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'Dialogue is the only solution'

Interview: Murali Krishnan, New DelhiSeptember 5, 2016

In a DW interview, former Indian intelligence chief A. S. Dulat said India's inaction has contributed to the continued unrest in Kashmir. He wants the government to reach out to both sides of the conflict.

Indien Srinagar Unruhen Opfer Zivilisten
Image: Reuters/C. McNaughton

It has been an explosive two months in Kashmir. Young people have taken to the streets. Seething crowds have thrown stones and attacked security installations. In return, Indian security forces have used tear gas canisters, pellets and even bullets.

Since the outbreak of protests following the killing of the Kashmiri separatist leader Burhan Wani on July 8, the death toll in Kashmir has risen to above 70 with thousands more injured. This latest unrest is the worst since 2010 in a decades-long rebellion against Indian rule by Muslims living in the Indian section of Kashmir.

A. S. Dulat is a former chief of the Indian intelligence agency Research and Analysis Wing (RAW). He says that despite the violence, nothing has been done by the Indian government to reach out to an "angry and isolated" citizenry.

In an interview with DW, Dulat stressed that both Indian Prime Minister Narendra Modi and chief minister of Indian Kashmir Mehbooba Mufti were at a total loss in dealing with the spiraling violence.

DW: The latest violence in the Kashmir Valley has been going on for two months. What needs to be done to assuage tempers?

A.S. Dulat: The government in New Delhi has managed Kashmir poorly. There is a lot of anger on the streets and we need to pay attention to this. The current situation is worse than the earlier upheavals in 2008 or 2010, when there was also large-scale violence. This pent-up anger was waiting to explode and the killing of the separatist leader Burhan Wani proved the perfect trigger.

A S Dulat
Dulat: 'Dialogue must never be interrupted and you must talk with everyone because everyone is a stakeholder'Image: Privat

Has the alliance between the People's Democratic Party (PDP) and the Bharatiya Janata Party (BJP) angered Kashmiris and is this why violence is breaking out in the PDP heartland in southern Kashmir?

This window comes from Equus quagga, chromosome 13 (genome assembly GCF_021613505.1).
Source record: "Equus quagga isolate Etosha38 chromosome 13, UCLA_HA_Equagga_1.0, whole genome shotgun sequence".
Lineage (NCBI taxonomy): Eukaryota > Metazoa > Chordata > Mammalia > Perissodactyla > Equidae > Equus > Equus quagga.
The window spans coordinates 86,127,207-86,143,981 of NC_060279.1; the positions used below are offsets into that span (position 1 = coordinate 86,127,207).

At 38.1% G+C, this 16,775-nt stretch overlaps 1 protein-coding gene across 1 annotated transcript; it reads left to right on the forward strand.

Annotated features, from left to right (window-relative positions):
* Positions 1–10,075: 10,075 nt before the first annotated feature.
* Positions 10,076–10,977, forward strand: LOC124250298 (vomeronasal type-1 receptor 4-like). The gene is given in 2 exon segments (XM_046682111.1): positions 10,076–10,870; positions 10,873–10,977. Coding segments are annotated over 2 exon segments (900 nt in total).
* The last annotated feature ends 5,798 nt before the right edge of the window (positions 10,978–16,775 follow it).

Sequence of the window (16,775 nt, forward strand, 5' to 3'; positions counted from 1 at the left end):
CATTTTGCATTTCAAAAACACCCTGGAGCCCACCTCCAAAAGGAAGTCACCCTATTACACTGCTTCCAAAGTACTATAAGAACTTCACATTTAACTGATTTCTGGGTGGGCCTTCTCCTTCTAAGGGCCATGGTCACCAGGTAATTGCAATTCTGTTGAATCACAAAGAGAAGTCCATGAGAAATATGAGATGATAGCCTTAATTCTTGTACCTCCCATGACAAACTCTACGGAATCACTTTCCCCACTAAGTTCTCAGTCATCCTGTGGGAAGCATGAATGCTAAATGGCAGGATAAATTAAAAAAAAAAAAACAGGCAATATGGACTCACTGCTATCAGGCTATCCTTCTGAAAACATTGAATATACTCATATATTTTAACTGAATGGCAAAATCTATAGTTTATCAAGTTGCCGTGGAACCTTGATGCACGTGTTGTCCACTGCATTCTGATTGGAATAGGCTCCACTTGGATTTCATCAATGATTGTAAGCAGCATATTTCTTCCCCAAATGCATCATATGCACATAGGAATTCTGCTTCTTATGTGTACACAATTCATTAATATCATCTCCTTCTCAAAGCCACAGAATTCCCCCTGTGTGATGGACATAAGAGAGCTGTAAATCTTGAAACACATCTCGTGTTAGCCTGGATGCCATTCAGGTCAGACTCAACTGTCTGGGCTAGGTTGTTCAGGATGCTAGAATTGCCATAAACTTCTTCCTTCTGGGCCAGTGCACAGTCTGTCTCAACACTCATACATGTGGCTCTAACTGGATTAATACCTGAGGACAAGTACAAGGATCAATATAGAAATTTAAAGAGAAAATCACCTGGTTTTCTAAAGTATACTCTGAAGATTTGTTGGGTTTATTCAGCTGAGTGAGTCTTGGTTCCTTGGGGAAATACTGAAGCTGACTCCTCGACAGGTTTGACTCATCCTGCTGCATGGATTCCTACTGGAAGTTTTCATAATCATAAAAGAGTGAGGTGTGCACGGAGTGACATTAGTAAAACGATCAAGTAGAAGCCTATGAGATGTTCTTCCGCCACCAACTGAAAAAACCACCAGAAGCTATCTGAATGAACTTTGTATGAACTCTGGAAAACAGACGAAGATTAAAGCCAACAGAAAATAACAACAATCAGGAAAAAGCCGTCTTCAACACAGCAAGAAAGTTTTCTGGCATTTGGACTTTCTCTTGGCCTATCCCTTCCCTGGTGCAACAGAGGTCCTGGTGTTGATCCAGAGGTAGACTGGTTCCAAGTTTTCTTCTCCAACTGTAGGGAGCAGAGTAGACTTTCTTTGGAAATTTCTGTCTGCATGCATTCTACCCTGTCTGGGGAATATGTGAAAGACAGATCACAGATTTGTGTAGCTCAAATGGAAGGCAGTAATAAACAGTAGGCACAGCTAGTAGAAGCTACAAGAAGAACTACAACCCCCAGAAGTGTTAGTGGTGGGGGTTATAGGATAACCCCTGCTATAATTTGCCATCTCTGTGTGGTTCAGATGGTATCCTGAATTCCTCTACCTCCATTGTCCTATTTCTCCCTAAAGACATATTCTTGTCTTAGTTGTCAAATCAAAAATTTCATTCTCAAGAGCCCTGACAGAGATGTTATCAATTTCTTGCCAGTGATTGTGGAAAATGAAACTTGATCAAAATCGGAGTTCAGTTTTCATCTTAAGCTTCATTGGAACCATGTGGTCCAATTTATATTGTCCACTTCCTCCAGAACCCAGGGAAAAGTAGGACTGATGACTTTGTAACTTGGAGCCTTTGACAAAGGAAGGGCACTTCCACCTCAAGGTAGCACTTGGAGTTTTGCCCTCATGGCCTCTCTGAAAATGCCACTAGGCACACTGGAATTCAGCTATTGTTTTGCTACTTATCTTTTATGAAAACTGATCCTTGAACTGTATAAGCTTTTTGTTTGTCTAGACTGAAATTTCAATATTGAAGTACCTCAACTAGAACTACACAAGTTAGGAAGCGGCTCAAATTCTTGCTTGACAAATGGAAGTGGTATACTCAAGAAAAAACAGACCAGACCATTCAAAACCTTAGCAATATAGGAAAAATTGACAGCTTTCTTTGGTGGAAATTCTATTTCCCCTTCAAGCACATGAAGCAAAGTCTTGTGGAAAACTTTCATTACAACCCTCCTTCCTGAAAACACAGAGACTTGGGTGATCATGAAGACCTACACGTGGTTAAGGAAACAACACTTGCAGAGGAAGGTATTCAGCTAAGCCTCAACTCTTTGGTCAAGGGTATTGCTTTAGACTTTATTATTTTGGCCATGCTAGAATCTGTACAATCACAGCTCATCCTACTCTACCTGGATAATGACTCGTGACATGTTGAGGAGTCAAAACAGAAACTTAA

Kashmiris were angry when Mufti Mohammed Sayeed took over as chief minister in his second tenure in March 2015 and they have been disturbed since by the PDP-BJP alliance. New Delhi had the chance to make the relationship work and smooth relations between Jammu and Srinagar. Instead, the BJP has been trying to meddle in Srinagar and this has scared and angered the Kashmiris. Most of the problems have been in the PDP heartland. It is getting out of control and Mehbooba Mufti doesn't seem to know how to react.

Is there a new kind of Kashmiri youth that are willing to stand up, fight and even die? Does this frighten you?

Yes, it is frightening. This is a new generation that has lived in the shadow of violence since the early 1990s and they have gone through a lot. Where is all of this headed? The youth feel there is no future and a lot of this is borne out of helplessness and hopelessness.

Do you see Pakistan playing a role in the current unrest?

At the beginning, unrest in Kashmir was spontaneous. But when unrest persisted, influence from across the border in Pakistan stepped in. In the current situation, unrest is lingering because of Pakistani support that is returning. Despite public posturing, Pakistan does not want what's best for Kashmir, but nevertheless the situation is favoring them.

You have said that India needs to build public confidence through humanitarian means in Kashmir to help solve the conflict. How can this be done?

What I have been arguing for all along is dialogue. When we stop talking, we create problems for ourselves. Dialogue must never be interrupted and you must talk with everyone because everyone is a stakeholder. We must talk to both mainstream parties and separatists. Unfortunately, the current attitude is that the separatists are Pakistanis - so why talk to them? This is why open dialogue is imperative. The separatists are an important part of the issue and right now we are not inclined to engage with them.

We have seen all-party delegations visit Kashmir after every major upheaval. Will the current visit achieve anything?

I won't say it is a botched attempt. But signals are already coming from Kashmir that the all-party delegation must meet with the separatists. I don't know if everyone is on the same page.

What is the bottom line on Pakistan?

Of course we have to engage with Pakistan, there is no other option. But we cannot forget Kashmir while engaging with Pakistan. These are two parallel concepts that we can merge together if handled properly. These lines were beginning to merge during the time of former Pakistani President Pervez Musharraf and Indian Prime Minister Atal Bihari Vajpayee. Today, Pakistan is just as angry as the Kashmiris and India is also just as angry as Pakistan. Sadly, the Kashmiris are left out in the cold.

Last week, the Indian public broadcaster, All India Radio, started a new service in the Balochi language. Is there a political motive for this?

The Indian government can do whatever it wants with Balochistan but it won't solve the Kashmir problem. The more that it appears India is meddling in Balochistan, the worse it will get for the Baloch people living there. The Pakistani government will only come down even harder on the Baloch people. Similarly, the more Pakistan meddles in Kashmir, the more difficult it becomes for Kashmiris. It is all counterproductive and I think it is just a distraction from the real issue of Kashmir.

A.S. Dulat is former chief of the Research and Analysis Wing, and was the advisor on Jammu and Kashmir to former Indian Prime Minister Atal Bihari Vajpayee. Dulat is currently a member of the Indian National Security Council.